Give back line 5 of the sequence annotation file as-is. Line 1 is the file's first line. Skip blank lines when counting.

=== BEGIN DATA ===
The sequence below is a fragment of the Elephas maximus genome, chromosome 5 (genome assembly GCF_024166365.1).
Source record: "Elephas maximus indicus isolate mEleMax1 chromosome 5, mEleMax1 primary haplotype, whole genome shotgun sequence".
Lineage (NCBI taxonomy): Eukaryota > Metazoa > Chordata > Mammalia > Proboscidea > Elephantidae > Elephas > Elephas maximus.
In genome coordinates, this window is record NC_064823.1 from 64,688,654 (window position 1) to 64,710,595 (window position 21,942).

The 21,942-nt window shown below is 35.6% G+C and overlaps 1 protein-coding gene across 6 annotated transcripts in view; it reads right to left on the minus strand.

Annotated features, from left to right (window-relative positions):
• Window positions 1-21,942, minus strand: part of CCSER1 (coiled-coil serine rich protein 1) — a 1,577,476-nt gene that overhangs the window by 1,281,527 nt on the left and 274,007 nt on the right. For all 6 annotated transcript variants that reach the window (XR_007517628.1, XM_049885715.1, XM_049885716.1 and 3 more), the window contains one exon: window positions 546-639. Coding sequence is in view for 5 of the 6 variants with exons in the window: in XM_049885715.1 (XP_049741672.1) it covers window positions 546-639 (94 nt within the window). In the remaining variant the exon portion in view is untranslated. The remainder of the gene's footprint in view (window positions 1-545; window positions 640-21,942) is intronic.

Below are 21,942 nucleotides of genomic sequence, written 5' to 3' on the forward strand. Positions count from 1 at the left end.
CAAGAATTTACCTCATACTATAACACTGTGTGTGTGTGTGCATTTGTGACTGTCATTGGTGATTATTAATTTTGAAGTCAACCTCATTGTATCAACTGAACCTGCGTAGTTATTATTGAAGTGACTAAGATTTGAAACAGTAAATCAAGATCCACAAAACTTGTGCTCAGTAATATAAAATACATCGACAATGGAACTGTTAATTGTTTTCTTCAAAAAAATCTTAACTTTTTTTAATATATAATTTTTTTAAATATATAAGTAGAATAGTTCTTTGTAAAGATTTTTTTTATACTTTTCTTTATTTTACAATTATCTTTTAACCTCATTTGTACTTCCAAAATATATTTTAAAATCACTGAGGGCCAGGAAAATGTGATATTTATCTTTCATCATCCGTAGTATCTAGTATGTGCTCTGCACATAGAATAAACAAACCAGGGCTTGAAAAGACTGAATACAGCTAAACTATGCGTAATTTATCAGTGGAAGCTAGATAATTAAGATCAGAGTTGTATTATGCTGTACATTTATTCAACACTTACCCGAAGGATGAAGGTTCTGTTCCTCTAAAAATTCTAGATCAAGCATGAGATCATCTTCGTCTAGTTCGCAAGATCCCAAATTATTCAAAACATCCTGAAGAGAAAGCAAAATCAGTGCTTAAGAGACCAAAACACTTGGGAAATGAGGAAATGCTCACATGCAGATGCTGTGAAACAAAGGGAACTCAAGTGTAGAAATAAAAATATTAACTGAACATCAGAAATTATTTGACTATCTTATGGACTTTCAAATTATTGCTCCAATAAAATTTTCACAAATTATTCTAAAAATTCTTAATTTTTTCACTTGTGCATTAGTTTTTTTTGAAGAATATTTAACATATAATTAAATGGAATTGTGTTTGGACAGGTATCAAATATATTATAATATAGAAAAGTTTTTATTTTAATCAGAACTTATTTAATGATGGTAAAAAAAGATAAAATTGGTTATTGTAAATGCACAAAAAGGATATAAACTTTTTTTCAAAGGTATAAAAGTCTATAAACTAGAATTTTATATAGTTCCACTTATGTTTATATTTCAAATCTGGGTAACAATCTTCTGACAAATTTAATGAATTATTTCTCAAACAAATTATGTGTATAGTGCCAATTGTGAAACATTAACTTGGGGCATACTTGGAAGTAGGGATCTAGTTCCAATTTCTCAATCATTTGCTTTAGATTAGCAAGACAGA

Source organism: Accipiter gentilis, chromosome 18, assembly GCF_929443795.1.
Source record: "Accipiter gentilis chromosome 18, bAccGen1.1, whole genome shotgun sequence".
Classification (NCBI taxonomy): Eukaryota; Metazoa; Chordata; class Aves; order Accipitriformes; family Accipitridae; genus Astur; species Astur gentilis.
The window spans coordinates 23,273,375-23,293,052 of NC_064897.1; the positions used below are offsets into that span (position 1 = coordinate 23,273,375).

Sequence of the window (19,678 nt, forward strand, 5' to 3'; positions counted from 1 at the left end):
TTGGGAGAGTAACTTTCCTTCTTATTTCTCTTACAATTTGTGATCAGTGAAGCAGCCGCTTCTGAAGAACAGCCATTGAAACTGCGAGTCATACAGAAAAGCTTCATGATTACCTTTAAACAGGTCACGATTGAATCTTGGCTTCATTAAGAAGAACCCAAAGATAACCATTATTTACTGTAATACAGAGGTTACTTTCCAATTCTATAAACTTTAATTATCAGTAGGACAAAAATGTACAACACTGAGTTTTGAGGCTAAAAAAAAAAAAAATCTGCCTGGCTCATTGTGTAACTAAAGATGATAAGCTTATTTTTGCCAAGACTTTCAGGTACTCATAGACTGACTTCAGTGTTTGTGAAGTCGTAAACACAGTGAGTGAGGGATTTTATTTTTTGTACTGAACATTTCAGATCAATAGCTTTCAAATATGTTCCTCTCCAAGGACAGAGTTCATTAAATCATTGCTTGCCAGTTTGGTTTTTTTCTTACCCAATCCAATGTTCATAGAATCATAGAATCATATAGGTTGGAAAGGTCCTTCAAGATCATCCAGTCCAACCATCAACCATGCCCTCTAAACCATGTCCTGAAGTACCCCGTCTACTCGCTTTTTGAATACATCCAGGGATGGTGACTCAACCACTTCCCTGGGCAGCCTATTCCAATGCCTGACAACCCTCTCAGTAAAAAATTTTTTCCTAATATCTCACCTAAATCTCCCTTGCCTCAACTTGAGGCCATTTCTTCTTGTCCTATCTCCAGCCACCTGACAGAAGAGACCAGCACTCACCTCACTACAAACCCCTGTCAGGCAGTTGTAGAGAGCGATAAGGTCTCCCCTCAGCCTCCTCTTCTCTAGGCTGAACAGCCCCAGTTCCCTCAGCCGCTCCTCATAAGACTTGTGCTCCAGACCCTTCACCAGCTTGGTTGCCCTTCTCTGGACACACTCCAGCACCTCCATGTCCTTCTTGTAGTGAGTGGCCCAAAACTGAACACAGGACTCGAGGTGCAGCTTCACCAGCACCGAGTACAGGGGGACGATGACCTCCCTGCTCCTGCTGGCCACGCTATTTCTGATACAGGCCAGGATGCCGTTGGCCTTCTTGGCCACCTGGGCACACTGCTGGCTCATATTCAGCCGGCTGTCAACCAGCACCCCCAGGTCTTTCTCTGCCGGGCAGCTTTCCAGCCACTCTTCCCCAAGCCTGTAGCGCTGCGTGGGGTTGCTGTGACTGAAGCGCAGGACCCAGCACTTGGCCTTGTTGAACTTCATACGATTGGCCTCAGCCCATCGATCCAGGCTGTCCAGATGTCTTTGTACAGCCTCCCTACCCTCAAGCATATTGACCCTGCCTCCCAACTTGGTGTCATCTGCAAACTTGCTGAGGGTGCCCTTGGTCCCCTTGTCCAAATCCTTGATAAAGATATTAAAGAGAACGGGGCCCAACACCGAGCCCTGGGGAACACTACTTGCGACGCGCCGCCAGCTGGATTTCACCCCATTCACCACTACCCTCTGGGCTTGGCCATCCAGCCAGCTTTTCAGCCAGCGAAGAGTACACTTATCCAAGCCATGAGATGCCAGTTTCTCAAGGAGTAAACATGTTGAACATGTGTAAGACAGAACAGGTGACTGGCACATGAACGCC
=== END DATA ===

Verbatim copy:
The 21,942-nt window shown below is 35.6% G+C and overlaps 1 protein-coding gene across 6 annotated transcripts in view; it reads right to left on the minus strand.